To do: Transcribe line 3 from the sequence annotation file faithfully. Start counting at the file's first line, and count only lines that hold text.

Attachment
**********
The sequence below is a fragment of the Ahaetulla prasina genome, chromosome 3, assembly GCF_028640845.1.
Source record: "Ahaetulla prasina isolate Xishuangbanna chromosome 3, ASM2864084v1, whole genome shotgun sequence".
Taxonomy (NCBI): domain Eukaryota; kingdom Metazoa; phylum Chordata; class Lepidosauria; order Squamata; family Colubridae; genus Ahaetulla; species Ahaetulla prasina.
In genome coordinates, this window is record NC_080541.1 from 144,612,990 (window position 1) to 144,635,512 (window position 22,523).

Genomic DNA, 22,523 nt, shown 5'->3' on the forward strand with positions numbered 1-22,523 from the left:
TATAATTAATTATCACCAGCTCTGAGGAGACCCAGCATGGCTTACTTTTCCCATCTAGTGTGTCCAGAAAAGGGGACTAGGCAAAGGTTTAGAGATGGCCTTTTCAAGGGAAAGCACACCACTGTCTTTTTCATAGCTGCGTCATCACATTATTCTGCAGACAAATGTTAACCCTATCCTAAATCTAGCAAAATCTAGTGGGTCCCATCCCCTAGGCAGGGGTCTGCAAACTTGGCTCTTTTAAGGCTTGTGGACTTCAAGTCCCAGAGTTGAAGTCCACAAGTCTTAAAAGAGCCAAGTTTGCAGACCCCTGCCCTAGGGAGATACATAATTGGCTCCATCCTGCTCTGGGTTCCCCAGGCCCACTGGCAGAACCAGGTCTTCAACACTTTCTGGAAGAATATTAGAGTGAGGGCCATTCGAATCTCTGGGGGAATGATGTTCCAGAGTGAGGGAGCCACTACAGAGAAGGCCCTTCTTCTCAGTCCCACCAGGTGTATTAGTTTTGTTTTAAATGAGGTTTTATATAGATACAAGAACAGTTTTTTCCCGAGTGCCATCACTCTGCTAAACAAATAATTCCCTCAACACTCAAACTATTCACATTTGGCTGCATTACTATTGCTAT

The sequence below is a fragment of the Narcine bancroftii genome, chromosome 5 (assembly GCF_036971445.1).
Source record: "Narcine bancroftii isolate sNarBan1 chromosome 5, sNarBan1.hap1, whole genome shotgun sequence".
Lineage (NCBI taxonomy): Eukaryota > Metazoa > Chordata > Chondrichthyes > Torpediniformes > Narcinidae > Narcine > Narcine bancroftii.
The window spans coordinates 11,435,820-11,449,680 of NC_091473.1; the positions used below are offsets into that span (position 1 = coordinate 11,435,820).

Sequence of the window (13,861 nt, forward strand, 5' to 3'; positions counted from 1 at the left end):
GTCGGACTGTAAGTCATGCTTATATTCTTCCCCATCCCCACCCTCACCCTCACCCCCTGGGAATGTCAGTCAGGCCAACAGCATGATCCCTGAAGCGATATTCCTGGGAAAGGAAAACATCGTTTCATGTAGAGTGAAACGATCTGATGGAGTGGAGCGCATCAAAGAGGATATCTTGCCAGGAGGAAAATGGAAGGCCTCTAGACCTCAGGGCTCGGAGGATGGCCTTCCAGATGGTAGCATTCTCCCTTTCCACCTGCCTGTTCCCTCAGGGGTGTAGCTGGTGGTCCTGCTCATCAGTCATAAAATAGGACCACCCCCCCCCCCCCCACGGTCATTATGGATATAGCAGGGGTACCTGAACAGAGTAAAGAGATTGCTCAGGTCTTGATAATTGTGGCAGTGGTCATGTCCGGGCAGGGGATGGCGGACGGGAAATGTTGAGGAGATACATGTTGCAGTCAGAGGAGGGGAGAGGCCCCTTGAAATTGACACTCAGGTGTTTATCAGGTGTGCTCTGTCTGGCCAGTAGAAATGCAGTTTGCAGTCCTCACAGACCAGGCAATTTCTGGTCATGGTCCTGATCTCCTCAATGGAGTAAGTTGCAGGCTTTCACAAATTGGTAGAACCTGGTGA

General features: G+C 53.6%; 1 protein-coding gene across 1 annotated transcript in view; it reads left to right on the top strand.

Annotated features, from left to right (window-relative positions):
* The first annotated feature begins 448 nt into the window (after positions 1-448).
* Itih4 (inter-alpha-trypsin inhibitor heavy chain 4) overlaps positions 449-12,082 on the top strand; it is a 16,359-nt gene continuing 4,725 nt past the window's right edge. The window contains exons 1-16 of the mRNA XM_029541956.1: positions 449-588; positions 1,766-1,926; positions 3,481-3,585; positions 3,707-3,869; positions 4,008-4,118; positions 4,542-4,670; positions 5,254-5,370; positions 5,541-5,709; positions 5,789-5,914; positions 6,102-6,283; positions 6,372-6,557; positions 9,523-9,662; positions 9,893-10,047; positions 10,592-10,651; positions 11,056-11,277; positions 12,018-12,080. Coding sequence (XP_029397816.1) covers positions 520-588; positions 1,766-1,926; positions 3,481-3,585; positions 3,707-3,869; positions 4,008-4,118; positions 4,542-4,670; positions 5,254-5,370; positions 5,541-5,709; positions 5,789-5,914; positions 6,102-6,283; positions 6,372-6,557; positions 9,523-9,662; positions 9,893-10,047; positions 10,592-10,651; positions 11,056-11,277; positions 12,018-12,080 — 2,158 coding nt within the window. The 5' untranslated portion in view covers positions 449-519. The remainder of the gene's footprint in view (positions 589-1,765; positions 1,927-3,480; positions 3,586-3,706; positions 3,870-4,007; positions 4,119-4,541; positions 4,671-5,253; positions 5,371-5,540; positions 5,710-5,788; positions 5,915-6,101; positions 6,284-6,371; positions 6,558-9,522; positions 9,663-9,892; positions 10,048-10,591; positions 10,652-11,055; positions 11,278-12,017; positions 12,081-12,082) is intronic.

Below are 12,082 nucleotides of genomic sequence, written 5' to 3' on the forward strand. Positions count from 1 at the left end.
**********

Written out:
Taxonomy (NCBI): domain Eukaryota; kingdom Metazoa; phylum Chordata; class Lepidosauria; order Squamata; family Colubridae; genus Ahaetulla; species Ahaetulla prasina.